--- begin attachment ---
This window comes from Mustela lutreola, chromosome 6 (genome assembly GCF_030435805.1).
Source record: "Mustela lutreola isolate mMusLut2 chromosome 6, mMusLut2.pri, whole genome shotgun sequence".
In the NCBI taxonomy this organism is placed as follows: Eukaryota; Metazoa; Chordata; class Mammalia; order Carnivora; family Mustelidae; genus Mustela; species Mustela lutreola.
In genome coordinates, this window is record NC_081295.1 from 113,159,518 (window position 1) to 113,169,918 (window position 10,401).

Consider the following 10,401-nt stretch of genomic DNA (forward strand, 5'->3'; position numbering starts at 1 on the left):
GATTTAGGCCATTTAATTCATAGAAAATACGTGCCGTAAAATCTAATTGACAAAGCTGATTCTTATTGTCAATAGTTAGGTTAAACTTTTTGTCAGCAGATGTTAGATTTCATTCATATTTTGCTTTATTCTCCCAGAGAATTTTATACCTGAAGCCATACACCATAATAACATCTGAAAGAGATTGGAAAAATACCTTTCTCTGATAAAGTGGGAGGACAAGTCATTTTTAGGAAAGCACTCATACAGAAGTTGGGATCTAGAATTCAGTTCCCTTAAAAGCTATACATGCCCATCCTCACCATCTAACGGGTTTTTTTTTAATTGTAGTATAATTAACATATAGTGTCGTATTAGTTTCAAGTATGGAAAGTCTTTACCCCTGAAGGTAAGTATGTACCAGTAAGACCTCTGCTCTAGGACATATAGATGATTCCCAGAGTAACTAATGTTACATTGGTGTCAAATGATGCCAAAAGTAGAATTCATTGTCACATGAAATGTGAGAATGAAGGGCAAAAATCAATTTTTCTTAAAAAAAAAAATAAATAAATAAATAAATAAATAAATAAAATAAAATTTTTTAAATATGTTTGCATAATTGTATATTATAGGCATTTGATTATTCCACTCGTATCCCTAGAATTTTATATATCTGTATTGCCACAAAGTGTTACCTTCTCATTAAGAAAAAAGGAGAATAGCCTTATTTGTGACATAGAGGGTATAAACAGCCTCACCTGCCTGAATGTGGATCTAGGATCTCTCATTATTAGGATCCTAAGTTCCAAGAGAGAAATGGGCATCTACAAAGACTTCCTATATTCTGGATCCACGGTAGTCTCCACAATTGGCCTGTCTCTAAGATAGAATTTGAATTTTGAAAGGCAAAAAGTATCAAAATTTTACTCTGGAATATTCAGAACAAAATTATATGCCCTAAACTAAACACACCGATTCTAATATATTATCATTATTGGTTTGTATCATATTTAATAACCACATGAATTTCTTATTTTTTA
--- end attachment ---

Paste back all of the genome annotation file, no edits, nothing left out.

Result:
This window comes from Mustela lutreola, chromosome 6 (genome assembly GCF_030435805.1).
Source record: "Mustela lutreola isolate mMusLut2 chromosome 6, mMusLut2.pri, whole genome shotgun sequence".
In the NCBI taxonomy this organism is placed as follows: Eukaryota; Metazoa; Chordata; class Mammalia; order Carnivora; family Mustelidae; genus Mustela; species Mustela lutreola.
In genome coordinates, this window is record NC_081295.1 from 113,159,518 (window position 1) to 113,169,918 (window position 10,401).

Consider the following 10,401-nt stretch of genomic DNA (forward strand, 5'->3'; position numbering starts at 1 on the left):
GATTTAGGCCATTTAATTCATAGAAAATACGTGCCGTAAAATCTAATTGACAAAGCTGATTCTTATTGTCAATAGTTAGGTTAAACTTTTTGTCAGCAGATGTTAGATTTCATTCATATTTTGCTTTATTCTCCCAGAGAATTTTATACCTGAAGCCATACACCATAATAACATCTGAAAGAGATTGGAAAAATACCTTTCTCTGATAAAGTGGGAGGACAAGTCATTTTTAGGAAAGCACTCATACAGAAGTTGGGATCTAGAATTCAGTTCCCTTAAAAGCTATACATGCCCATCCTCACCATCTAACGGGTTTTTTTTTAATTGTAGTATAATTAACATATAGTGTCGTATTAGTTTCAAGTATGGAAAGTCTTTACCCCTGAAGGTAAGTATGTACCAGTAAGACCTCTGCTCTAGGACATATAGATGATTCCCAGAGTAACTAATGTTACATTGGTGTCAAATGATGCCAAAAGTAGAATTCATTGTCACATGAAATGTGAGAATGAAGGGCAAAAATCAATTTTTCTTAAAAAAAAAAATAAATAAATAAATAAATAAATAAATAAAATAAAATTTTTTAAATATGTTTGCATAATTGTATATTATAGGCATTTGATTATTCCACTCGTATCCCTAGAATTTTATATATCTGTATTGCCACAAAGTGTTACCTTCTCATTAAGAAAAAAGGAGAATAGCCTTATTTGTGACATAGAGGGTATAAACAGCCTCACCTGCCTGAATGTGGATCTAGGATCTCTCATTATTAGGATCCTAAGTTCCAAGAGAGAAATGGGCATCTACAAAGACTTCCTATATTCTGGATCCACGGTAGTCTCCACAATTGGCCTGTCTCTAAGATAGAATTTGAATTTTGAAAGGCAAAAAGTATCAAAATTTTACTCTGGAATATTCAGAACAAAATTATATGCCCTAAACTAAACACACCGATTCTAATATATTATCATTATTGGTTTGTATCATATTTAATAACCACATGAATTTCTTATTTTTTA